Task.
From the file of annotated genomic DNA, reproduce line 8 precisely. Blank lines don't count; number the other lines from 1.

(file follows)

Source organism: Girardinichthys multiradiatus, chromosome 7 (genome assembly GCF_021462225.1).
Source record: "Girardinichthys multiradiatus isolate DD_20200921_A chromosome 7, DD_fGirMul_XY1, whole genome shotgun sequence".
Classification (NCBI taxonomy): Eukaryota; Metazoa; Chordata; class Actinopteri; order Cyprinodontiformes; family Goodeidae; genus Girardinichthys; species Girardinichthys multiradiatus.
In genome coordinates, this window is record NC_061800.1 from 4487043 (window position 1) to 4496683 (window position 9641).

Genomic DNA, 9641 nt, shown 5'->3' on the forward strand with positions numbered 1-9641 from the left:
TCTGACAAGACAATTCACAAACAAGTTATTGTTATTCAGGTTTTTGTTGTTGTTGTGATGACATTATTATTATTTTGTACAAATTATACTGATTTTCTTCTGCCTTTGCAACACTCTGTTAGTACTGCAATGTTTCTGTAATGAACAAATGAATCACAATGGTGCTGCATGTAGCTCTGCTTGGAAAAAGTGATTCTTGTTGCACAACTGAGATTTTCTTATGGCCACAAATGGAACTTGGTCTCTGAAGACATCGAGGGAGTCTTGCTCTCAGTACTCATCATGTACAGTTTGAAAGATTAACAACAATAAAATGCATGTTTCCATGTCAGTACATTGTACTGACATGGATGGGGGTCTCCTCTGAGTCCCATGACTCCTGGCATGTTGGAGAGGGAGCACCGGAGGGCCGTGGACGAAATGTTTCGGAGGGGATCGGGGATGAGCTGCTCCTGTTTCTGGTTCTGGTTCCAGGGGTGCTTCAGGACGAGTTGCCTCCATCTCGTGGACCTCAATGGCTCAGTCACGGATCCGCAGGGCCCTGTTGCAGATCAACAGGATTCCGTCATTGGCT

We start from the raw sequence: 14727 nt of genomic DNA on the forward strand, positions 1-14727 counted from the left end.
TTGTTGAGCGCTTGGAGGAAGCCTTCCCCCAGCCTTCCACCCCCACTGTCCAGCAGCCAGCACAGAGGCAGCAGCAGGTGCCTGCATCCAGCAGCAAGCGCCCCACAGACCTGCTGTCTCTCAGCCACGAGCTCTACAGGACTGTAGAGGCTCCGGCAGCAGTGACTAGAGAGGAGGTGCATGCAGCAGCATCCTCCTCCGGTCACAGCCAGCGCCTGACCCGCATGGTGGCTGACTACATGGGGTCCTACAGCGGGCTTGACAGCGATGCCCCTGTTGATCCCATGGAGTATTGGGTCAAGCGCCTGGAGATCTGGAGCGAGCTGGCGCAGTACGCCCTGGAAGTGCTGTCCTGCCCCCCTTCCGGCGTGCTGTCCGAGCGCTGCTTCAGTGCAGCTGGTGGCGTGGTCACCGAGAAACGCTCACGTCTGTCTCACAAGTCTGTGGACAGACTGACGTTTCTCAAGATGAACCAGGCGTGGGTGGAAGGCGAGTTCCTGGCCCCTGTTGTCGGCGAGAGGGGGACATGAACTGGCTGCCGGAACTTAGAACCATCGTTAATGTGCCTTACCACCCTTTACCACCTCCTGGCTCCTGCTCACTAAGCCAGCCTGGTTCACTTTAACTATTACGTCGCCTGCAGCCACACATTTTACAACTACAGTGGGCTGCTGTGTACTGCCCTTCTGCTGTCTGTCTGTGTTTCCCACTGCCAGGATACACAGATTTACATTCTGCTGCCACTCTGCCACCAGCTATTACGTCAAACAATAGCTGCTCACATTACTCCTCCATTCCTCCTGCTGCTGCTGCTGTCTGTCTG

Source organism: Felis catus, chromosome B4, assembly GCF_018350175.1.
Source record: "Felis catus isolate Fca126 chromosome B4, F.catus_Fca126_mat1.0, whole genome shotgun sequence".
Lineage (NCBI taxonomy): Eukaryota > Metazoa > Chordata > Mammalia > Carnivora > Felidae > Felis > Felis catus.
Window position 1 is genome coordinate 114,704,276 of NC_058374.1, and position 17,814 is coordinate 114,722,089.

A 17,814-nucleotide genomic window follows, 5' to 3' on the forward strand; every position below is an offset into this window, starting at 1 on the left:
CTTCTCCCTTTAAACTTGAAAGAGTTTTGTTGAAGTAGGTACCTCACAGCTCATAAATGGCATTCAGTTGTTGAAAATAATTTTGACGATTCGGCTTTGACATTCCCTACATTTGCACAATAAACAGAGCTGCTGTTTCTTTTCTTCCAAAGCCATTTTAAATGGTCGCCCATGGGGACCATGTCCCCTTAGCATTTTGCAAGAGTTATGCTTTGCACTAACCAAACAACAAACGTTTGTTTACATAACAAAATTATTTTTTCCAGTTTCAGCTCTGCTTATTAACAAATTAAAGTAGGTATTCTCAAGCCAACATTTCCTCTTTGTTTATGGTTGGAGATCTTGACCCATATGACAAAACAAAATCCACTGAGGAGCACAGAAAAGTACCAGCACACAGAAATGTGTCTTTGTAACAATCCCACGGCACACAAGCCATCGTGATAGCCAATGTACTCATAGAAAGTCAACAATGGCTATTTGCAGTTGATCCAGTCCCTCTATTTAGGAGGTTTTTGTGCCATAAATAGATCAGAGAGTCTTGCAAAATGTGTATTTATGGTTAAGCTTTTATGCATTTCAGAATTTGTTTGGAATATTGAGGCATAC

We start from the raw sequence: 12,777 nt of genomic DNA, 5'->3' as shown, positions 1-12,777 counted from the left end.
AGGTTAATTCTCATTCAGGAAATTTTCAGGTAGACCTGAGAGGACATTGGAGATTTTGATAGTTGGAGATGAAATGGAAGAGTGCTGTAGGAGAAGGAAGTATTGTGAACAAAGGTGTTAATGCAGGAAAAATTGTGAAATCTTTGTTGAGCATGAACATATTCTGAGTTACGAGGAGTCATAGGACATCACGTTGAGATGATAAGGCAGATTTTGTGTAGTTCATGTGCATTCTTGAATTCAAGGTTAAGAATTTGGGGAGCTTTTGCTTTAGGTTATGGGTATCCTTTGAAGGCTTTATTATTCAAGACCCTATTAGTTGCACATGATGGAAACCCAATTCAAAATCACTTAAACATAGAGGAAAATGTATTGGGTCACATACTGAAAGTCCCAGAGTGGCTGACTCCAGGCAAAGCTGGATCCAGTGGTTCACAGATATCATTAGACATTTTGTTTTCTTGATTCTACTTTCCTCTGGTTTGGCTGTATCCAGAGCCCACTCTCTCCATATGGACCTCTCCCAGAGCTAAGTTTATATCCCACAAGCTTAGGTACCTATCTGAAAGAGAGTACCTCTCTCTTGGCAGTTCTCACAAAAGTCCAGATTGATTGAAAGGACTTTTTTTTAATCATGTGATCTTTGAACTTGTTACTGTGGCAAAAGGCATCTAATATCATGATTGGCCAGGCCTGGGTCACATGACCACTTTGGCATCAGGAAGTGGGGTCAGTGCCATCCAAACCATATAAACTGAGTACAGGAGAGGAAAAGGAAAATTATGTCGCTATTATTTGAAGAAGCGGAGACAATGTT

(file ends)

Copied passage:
TTGTTGAGCGCTTGGAGGAAGCCTTCCCCCAGCCTTCCACCCCCACTGTCCAGCAGCCAGCACAGAGGCAGCAGCAGGTGCCTGCATCCAGCAGCAAGCGCCCCACAGACCTGCTGTCTCTCAGCCACGAGCTCTACAGGACTGTAGAGGCTCCGGCAGCAGTGACTAGAGAGGAGGTGCATGCAGCAGCATCCTCCTCCGGTCACAGCCAGCGCCTGACCCGCATGGTGGCTGACTACATGGGGTCCTACAGCGGGCTTGACAGCGATGCCCCTGTTGATCCCATGGAGTATTGGGTCAAGCGCCTGGAGATCTGGAGCGAGCTGGCGCAGTACGCCCTGGAAGTGCTGTCCTGCCCCCCTTCCGGCGTGCTGTCCGAGCGCTGCTTCAGTGCAGCTGGTGGCGTGGTCACCGAGAAACGCTCACGTCTGTCTCACAAGTCTGTGGACAGACTGACGTTTCTCAAGATGAACCAGGCGTGGGTGGAAGGCGAGTTCCTGGCCCCTGTTGTCGGCGAGAGGGGGACATGAACTGGCTGCCGGAACTTAGAACCATCGTTAATGTGCCTTACCACCCTTTACCACCTCCTGGCTCCTGCTCACTAAGCCAGCCTGGTTCACTTTAACTATTACGTCGCCTGCAGCCACACATTTTACAACTACAGTGGGCTGCTGTGTACTGCCCTTCTGCTGTCTGTCTGTGTTTCCCACTGCCAGGATACACAGATTTACATTCTGCTGCCACTCTGCCACCAGCTATTACGTCAAACAATAGCTGCTCACATTACTCCTCCATTCCTCCTGCTGCTGCTGCTGTCTGTCTG